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Although emails are not specifically referenced in the GDPR, all data contained within them does come under its jurisdiction. To avoid the risk of a breach, as well as to conform to these regulations, it’s important to stay protected and send GDPR compliant emails.
In this article, we’ll introduce you to points you should consider when sending GDPR compliant emails.
Safeguarding Personal Information
Personally identifiable information, or PII, is data that can be used—either on its own or in combination with other records—to determine an individual’s identity. It is best practice not to provide PII wherever possible, but to use anonymised data instead.
But, we know this isn’t always the case and sometimes you need to share data that could become identifiable, so it must be sent securely. Protected emails that contain PII should also not be allowed to be forwarded to unauthorised participants and you should ensure that any data you do send has been pre-authorised by the owner because consent is a key part of GDPR, which must be respected at all times.
Preventing Unauthorised Access to Data
A data breach places sensitive information at risk of exploitation by criminal activity or other unauthorised purposes. A data breach can be prevented by sending attachments securely, tracking the receipt of documentation, sending only essential information, and by double-checking that data recipients are authorised.
File level encryption is one of the best ways to do this (find out more about this in our previous article here) and there are simple ways to send protected emails without having to download special programs. Try using something like My Protected Mail for free and see how you can send and receive protected emails.
If you do find that your organisation has experienced a data breach, you (or your company’s assigned data protection officer) are duty bound under GDPR to notify affected individuals within 72 hours of awareness of the breach. This provides the opportunity to take corrective measures and prevent further compromise of their information. Of course, your organisation has a responsibility to facilitate and support such action, whilst simultaneously commencing an investigation and completing internal and external reporting.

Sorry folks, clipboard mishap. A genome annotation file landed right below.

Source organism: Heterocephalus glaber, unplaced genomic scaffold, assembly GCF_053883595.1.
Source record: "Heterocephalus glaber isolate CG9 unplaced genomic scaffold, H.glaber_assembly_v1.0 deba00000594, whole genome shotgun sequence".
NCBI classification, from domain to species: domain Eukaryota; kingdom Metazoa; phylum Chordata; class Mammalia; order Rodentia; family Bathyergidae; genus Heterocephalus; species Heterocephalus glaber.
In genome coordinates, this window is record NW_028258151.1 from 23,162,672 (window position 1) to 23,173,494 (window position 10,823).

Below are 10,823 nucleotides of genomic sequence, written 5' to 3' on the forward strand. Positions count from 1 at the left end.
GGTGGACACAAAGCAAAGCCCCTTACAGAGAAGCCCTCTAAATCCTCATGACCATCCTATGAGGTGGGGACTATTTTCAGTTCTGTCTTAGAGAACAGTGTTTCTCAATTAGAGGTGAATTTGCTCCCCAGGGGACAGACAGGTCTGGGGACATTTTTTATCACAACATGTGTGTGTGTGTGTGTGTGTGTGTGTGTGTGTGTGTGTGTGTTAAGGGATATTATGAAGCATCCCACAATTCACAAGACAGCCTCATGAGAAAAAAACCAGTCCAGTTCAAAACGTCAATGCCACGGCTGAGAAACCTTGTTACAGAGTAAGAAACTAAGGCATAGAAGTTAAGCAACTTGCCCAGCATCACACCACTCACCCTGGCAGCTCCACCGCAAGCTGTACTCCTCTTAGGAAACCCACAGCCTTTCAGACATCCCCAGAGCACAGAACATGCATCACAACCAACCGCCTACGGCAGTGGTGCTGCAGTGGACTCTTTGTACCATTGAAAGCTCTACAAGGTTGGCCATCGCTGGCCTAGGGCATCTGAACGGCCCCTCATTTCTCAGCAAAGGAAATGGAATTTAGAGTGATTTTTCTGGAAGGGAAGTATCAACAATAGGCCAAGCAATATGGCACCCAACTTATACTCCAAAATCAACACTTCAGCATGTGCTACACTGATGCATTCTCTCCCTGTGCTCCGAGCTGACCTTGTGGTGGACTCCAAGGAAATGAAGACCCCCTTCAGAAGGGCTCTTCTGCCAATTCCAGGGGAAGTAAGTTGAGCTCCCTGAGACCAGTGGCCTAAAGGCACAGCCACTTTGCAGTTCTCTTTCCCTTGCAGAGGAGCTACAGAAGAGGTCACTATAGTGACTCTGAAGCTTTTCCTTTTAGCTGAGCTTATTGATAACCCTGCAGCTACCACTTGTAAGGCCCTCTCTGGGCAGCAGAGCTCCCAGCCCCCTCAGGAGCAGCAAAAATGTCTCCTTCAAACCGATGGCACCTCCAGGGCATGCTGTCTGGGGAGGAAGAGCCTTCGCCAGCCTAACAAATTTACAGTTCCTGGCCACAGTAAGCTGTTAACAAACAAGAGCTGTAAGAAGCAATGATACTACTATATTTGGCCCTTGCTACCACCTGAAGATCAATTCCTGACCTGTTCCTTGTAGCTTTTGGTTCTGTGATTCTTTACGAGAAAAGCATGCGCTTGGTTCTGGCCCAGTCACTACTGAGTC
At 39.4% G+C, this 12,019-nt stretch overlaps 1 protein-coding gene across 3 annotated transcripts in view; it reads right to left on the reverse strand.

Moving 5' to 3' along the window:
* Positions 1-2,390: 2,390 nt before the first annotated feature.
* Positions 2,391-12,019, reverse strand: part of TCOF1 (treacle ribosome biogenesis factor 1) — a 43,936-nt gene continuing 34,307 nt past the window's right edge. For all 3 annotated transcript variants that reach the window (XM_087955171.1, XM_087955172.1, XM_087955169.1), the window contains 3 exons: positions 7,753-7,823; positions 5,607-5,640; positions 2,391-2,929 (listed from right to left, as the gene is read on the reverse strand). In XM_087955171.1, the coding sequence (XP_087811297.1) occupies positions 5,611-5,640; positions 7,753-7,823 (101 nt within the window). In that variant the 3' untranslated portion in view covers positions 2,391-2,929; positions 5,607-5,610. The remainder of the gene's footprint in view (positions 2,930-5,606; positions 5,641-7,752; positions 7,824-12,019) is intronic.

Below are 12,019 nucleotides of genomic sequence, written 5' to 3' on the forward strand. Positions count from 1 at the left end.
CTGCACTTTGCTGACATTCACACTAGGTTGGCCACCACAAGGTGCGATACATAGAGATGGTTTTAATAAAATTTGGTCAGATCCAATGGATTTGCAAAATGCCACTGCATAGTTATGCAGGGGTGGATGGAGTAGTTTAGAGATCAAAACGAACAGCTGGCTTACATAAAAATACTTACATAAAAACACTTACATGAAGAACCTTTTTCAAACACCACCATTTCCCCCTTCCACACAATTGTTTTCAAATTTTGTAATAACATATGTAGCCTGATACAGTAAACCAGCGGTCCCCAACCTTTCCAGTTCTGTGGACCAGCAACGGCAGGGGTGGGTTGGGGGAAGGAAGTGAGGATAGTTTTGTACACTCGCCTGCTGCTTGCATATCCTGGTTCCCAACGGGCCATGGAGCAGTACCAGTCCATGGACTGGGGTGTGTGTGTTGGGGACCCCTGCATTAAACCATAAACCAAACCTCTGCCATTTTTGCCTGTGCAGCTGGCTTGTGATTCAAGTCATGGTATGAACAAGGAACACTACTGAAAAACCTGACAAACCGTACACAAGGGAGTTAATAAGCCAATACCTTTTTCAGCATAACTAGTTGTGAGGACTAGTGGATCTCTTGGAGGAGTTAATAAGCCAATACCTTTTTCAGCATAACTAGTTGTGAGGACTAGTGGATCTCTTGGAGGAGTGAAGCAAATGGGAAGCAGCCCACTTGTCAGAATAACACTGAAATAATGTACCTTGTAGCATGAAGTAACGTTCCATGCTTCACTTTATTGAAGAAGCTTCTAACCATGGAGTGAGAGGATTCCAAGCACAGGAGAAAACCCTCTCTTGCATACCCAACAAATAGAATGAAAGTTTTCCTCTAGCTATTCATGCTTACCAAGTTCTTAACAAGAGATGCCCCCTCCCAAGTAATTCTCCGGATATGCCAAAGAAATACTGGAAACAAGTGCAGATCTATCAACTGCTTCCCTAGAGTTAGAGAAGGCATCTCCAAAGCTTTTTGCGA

Protecting Your Brand’s Reputation
Personal data is important to every individual. When we entrust organisations with sensitive information, there is an expectation that this will be respected. Any breach or mismanagement of data reflects negatively on a brand.
That said, if a data-related incident does occur, it is best to be honest about the situation from the start. Not only does the GDPR explicitly require this, but taking swift action helps to protect your brand’s reputation. People understand that even highly secure structures can be compromised, and if your organisation responds quickly, this can help to mitigate the damage. Conversely, a delay or cover-up would be completely unacceptable.
Generating positive PR
If your organisation is shown to be consistently compliant with data protection laws—including GDPR—this gives a positive impression of your information safeguarding processes. It also demonstrates a wider sense of reliability and security and strengthens your brand’s reputation, encouraging potential customers and stakeholders to put their trust in you.
Consider getting help in making you compliant by using My Protected Mail, it works with your exisiting systems and doesn’t require setup or installation! To find out more, visit www.MyProtectedMail.com